overwintering recap: how i store tender plants

I AM IN DENIAL. It simply cannot be time to move over and make room for them again in here, can it? But yes, the nights are already cooler than my fancy-leaf begonias and bromeliads would like, and before long it will be colder than everybody tender will tolerate outside. A whopping 39 degrees F is forecast here tonight! Here’s my 101 on how to overwinter tender garden plants–from houseplants to bulbs and bulb-like things and even some “annuals.” (The only thing I can’t help you with: real estate. Did the house just get a whole lot smaller?) Thanks, Andre Jordan, for just the right doodle.

13 comments
September 19, 2012

comments

  1. TerryK says

    39F already! Tell me it is not true. We won’t be that cold, but I do know I have to start cutting back some of the garden or I will never get it done on time.

  2. narf7 says

    Lol…I love watching hoarders as my own little peculiar “collecting events” pale into insignificance against what some people think is precious ;). We overwinter our precious warm babies in our little glass house en mass. We have managed to keep 2 bananas, a coffee plant and lots of tropical plants that we grew when we first started our horticultural journey (3 years ago) BEFORE we learned that some plants just can’t live in some places. Madagascan palms don’t really like frost :(. I love your little sippets of science and plant peculiarities in your posts and although you are all retreating into your homes in the northern hemisphere and we are just starting to venture out of ours here in the southern hemisphere, we seem to have met at the crossroads where both of us are getting cool temperatures and our possiblities are changing. See you on the flip side in 6 months time! ;)

  3. says

    I know, I’m in denial as well. I don’t have room, sadly to overwinter my tender plants (mostly herbs) so instead I’m just harvesting like crazy. Any tips to overwintering them outside would be super welcome!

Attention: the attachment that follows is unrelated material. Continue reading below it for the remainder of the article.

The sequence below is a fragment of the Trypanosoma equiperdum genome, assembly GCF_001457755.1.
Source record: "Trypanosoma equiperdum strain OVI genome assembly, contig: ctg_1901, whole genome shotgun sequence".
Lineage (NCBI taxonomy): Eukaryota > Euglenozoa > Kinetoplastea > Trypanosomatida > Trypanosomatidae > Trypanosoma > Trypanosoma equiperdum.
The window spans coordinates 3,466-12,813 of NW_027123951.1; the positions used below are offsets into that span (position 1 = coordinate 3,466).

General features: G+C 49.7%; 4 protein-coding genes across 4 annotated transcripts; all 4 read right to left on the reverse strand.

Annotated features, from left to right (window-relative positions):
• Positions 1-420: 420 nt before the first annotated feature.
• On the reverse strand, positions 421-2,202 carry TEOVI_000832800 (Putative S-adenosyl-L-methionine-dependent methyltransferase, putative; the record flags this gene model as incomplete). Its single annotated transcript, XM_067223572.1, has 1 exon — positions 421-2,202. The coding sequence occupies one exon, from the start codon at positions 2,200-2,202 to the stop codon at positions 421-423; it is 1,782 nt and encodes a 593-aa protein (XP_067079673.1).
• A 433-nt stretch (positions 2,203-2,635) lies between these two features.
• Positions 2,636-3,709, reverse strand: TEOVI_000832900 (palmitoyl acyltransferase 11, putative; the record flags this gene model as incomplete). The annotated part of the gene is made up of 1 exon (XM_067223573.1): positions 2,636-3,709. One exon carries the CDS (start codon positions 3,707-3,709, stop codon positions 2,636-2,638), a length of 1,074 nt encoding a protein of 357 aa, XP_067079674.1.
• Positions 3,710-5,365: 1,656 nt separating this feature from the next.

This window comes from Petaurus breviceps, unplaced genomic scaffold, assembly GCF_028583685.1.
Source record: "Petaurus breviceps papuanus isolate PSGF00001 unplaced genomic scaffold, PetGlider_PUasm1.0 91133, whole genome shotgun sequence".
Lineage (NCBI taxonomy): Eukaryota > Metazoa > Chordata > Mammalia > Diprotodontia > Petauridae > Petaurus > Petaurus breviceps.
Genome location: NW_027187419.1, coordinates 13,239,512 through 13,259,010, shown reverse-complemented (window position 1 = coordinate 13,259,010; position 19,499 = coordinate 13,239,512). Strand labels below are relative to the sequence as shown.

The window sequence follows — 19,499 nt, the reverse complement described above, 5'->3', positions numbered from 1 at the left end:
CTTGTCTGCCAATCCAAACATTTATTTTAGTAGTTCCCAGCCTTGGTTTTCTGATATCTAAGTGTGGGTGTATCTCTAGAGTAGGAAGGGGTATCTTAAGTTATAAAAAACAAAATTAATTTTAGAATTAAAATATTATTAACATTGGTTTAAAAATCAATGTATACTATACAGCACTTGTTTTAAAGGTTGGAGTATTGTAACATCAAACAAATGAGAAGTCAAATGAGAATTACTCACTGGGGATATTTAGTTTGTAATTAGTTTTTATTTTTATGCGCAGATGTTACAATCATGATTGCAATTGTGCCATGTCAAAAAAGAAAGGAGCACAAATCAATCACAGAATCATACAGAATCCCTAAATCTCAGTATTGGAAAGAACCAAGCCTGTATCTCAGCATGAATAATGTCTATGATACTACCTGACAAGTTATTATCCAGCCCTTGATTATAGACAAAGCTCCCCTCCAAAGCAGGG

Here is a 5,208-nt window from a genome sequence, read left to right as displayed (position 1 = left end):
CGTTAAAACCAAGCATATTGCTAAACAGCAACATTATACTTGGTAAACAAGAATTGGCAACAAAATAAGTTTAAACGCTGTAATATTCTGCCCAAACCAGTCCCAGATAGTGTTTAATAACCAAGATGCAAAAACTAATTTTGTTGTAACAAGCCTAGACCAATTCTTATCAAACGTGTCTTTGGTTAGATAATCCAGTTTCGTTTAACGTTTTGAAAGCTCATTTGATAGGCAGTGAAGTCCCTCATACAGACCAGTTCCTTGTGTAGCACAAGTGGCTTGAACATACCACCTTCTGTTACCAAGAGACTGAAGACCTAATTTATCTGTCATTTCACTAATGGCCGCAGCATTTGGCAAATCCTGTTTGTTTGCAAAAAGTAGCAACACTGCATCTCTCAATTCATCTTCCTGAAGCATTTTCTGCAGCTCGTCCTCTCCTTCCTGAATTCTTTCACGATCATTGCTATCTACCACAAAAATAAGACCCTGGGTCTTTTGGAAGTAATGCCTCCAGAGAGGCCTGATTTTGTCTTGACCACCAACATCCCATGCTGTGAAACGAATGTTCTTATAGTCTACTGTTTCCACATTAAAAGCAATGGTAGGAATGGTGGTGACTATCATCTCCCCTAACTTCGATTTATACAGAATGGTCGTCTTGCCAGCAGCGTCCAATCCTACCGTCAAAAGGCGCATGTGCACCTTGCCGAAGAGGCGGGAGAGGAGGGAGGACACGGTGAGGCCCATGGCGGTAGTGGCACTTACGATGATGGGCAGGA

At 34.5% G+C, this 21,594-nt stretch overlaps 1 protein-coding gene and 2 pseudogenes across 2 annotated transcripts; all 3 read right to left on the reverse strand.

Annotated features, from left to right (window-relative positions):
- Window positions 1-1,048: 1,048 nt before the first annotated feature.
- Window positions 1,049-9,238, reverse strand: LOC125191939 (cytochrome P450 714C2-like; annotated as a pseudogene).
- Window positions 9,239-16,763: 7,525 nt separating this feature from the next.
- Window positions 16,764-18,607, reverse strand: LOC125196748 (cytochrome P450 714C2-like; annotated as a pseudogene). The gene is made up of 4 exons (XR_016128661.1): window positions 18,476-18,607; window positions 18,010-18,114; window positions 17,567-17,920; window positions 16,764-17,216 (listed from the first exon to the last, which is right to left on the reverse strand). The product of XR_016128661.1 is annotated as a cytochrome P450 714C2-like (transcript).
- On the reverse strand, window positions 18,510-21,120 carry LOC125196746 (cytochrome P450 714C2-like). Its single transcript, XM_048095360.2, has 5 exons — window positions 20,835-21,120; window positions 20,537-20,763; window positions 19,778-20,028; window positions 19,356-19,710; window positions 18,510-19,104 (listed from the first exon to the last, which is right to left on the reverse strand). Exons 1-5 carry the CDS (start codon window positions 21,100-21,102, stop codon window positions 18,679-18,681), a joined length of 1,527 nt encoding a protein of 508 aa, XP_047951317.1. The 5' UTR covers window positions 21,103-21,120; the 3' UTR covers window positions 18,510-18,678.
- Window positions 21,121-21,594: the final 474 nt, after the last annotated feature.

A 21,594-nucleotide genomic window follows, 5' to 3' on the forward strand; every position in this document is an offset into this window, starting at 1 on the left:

• says

      Hi, A Bit of Brooklyn. I guess that means you won’t be caring for any of MY extra plants this winter? :) Many herbs are pretty hardy (not basil of course). If you want to email me at awaytogarden at gmail and tell me what maybe I can advise.

  4. says

    My impatiens have mostly given up the ghost, cannas are holding on, as are pentas and geraniums. Saw a hummingbird this morning feeding at the pentas. I thought they had all migrated.

  5. Patricia says

    My penstemons and obedient plants are still blooming like crazy as are the butterfly bushes. Others are starting to die off. Hubby just repotted the bromeliad; it had two huge flowers and put out about 6 new babies. In the spring it will be time to divide this baby up. We still have to bring in the birds of paradise and gigantic spider plant. We keep all of these in a cool basement with hardly any sun and they even bloom in the winter. Next to repot is the Kafir lily. I don’t know how they put up with the abuse in the winter, but somehow they make it every year. I’ll probably have a plant sale next spring when I repot all these new plant babies that keep popping up; my house is too small to keep them all. Help; it’s a jungle in here. Would like to post pics, but don’t see a place to upload a photo.

  6. Carole Clarin says

    I read an article in this week’s Berkshire Record that this year impatiens were hit with a fungus most probably originating from the major growers. Mine were striking for most of the summer but at the end of August the leaves turned yellow and they are now in the “trash” NOT my compost pile. Beware!

  7. Eileen says

    I’m worried about how to overwinter a terra cotta strawberry jar that has finally taken off. It is overflowing with Mare des Bois strawberries, a tiny French woodland berry. Should I keep it in a cold garage that does not have a window? Will the lack of light hurt them?

  8. laura trowbridge says

    Hi,
    How do you recommend I overwinter a fig tree (5 ft. by 5 ft) in zone 5? I don’t want it in the house because of its urine odor.

    • says

      Hi, Laura. I will write a proper story about this this coming week, but basically you let it get frosted and drop its leaves then bring it into a cold but not brutally cold place, like this.

  9. laura trowbridge says

    I don’t have a garage or shed that’s just above freezing. Can I put it in my cellar which is dark and 55 degrees?

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